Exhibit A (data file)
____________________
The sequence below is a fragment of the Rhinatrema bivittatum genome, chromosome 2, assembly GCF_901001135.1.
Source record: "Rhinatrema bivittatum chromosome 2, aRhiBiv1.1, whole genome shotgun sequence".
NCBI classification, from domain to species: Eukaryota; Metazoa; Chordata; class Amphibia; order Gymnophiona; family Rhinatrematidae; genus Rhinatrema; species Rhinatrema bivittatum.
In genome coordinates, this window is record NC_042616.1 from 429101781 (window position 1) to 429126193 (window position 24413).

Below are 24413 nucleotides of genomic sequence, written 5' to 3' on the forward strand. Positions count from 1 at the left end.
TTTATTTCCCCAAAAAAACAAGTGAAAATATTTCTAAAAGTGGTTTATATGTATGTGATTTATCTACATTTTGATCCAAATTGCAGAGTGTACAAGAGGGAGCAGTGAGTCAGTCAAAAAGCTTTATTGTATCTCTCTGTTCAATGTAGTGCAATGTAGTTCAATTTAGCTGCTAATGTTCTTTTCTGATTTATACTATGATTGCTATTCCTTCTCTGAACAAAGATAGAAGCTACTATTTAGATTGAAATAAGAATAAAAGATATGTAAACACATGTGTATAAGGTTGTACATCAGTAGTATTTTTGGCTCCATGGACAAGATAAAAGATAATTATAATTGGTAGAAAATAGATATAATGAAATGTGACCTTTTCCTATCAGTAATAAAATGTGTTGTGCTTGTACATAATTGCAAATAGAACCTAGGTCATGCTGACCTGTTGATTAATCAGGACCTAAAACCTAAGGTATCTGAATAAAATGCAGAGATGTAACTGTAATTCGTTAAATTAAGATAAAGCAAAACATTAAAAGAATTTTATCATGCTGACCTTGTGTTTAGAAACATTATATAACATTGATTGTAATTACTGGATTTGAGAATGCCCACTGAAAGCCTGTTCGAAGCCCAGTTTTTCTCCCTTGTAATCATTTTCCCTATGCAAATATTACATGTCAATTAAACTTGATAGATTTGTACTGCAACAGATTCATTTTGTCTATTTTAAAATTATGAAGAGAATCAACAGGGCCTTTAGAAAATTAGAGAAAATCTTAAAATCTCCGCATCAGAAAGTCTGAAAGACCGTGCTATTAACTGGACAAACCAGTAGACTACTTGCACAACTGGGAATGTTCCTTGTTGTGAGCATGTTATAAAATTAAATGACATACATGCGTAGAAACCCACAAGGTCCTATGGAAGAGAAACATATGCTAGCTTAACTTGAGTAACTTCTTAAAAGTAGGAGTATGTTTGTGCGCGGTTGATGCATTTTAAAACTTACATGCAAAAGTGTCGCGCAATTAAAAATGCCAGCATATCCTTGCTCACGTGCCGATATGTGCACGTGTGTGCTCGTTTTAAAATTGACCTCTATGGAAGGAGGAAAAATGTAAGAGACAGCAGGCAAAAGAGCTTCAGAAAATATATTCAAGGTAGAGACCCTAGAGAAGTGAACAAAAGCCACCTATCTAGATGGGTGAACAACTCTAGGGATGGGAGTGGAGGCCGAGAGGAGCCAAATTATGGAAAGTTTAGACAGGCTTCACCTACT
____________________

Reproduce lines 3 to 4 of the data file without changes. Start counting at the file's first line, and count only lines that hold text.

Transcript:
NCBI classification, from domain to species: Eukaryota; Metazoa; Chordata; class Amphibia; order Gymnophiona; family Rhinatrematidae; genus Rhinatrema; species Rhinatrema bivittatum.
In genome coordinates, this window is record NC_042616.1 from 429101781 (window position 1) to 429126193 (window position 24413).